A kiln-style museum for porcelain's ancient home
The history of porcelain will be told in this extraordinary fired-earth structure destined for north-eastern China
The 1.5m-strong city of Jingdezhen is famous for its ceramics; it was the source of much Imperial court porcelain during the Ming Dyansty, and, more recently, the place where Chinese artist and dissident Ai Weiwei had his famous sunflower seeds made. Now a Historical Museum of Imperial Kiln is being built among ceramic workshops, which date back to ancient times.
Young Beijing practice Studio Pei-Zhu is creating a series of galleries in hand-crafted brick vaults, some of which extend the length of the site. “The vault structure of the museum is an abstract of traditional kiln, in combination with the sleekness of china,” say the architects. “With a few twists and cuts, the museum is made as a hand craft form, natural yet full of life.”
From above, the eight or so vaults will resemble hollow cigars, contrasting with their concrete block neighbours and the Tang Dynasty pagoda over the road. The proximity of that building decided for the architects that their museum should be “in form and scale low key and modest”.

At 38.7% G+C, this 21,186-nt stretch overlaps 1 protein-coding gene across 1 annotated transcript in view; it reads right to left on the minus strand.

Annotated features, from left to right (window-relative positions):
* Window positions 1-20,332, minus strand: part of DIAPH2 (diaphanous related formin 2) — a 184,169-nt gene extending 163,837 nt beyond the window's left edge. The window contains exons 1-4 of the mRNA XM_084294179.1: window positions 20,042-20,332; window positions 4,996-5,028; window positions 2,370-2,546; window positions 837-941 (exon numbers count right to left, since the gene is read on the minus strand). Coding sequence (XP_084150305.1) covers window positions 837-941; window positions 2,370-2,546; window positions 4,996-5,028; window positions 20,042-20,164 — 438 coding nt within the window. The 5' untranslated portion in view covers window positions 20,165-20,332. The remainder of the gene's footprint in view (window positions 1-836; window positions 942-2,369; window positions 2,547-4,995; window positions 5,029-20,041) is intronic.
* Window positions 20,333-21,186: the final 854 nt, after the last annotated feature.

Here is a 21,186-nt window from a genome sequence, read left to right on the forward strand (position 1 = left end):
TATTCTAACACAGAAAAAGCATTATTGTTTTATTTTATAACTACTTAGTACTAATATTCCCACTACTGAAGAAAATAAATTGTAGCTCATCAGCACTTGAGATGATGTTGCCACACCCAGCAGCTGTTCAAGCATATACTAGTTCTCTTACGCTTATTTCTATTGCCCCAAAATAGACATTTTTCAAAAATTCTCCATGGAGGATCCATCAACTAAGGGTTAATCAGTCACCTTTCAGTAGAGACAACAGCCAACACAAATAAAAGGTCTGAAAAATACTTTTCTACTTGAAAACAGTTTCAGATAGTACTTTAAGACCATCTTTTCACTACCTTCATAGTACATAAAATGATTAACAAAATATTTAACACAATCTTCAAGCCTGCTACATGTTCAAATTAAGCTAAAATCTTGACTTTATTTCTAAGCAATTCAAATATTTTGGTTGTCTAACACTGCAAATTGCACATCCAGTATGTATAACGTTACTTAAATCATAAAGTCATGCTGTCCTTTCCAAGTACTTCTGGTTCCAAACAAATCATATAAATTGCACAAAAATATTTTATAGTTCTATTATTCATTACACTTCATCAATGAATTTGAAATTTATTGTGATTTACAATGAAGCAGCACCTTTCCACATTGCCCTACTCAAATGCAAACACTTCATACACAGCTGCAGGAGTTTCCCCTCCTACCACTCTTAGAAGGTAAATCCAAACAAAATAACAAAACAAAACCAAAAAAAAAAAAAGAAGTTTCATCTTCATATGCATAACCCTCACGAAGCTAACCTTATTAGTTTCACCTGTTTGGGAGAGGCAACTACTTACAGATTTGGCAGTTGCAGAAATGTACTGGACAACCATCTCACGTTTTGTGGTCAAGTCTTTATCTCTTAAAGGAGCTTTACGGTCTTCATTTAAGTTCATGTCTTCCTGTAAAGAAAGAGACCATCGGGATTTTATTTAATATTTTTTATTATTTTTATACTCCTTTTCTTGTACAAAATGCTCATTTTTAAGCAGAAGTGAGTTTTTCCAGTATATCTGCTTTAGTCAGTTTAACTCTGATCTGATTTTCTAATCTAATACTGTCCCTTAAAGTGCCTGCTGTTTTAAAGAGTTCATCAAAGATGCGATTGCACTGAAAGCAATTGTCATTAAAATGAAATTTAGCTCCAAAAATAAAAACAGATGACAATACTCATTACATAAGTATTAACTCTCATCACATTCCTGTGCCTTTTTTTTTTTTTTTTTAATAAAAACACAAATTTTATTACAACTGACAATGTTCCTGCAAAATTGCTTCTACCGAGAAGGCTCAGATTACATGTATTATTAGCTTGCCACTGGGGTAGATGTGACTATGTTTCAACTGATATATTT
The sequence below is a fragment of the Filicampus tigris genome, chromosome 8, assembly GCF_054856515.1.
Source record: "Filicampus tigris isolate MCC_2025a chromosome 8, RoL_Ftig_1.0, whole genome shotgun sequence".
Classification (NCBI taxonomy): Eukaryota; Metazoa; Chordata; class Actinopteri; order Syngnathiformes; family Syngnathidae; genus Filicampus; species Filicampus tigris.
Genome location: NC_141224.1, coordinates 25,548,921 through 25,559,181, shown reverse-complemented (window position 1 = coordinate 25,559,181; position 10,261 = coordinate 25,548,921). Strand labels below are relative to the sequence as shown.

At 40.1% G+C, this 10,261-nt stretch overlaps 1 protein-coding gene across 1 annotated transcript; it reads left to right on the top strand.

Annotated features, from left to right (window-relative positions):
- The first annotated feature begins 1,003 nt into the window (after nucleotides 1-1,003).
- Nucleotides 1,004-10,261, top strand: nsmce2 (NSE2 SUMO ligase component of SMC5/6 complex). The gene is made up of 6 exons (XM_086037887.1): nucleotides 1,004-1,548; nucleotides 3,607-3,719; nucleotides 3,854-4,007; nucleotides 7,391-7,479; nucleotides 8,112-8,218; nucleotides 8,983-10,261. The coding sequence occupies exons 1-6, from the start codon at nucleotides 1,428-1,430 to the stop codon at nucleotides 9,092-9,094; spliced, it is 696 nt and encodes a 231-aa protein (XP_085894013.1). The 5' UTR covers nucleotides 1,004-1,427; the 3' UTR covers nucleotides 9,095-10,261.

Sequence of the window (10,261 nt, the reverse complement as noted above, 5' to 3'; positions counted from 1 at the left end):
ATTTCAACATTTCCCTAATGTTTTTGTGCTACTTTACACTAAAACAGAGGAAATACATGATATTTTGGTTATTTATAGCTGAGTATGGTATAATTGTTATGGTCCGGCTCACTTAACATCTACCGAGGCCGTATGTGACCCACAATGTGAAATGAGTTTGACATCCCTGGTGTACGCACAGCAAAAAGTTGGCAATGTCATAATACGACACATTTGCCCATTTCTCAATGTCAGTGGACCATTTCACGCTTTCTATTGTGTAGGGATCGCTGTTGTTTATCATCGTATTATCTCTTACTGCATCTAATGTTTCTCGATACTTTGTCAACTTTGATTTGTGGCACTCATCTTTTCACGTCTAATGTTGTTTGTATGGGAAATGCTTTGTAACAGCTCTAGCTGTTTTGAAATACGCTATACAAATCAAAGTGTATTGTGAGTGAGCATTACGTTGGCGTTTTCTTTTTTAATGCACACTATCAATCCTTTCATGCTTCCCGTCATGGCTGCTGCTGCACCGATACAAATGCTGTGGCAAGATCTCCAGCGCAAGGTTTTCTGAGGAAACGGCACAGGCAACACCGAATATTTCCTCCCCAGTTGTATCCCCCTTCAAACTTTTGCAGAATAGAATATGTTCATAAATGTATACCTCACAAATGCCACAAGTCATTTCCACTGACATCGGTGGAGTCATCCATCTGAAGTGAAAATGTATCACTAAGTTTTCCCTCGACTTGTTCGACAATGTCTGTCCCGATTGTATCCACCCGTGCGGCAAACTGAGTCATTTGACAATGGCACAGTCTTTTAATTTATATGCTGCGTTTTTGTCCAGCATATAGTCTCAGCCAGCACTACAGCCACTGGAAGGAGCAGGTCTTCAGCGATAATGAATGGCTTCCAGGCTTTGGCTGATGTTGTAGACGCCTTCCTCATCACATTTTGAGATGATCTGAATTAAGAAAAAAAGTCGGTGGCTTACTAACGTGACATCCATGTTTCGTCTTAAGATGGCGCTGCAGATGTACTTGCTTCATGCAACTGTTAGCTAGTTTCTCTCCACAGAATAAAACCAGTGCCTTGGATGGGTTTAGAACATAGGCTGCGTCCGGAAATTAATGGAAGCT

“Vaults of the museum reflect unearthed relics, while half of its volume remains underground,” explains the firm, which was set up in 2005 by Zhu Pei. “It creates connections, both physical and spiritual, between the above-ground and underground - present and history.”
The museum is due to open next year, around two millennia after porcelain’s invention, and follows on from the firm’s museum for contemporary art in their hometown, which is housed in a former factory.
“A single museum is capable of changing an entire city,” say the architects, obviously with Frank Gehry’s Guggenheim effect in Bilbao on their mind.
For more on game-changing Chinese architecture get our new book dedicated to MAD Architects, MAD Works; for more on ceramics, past and present, get The Pot Book.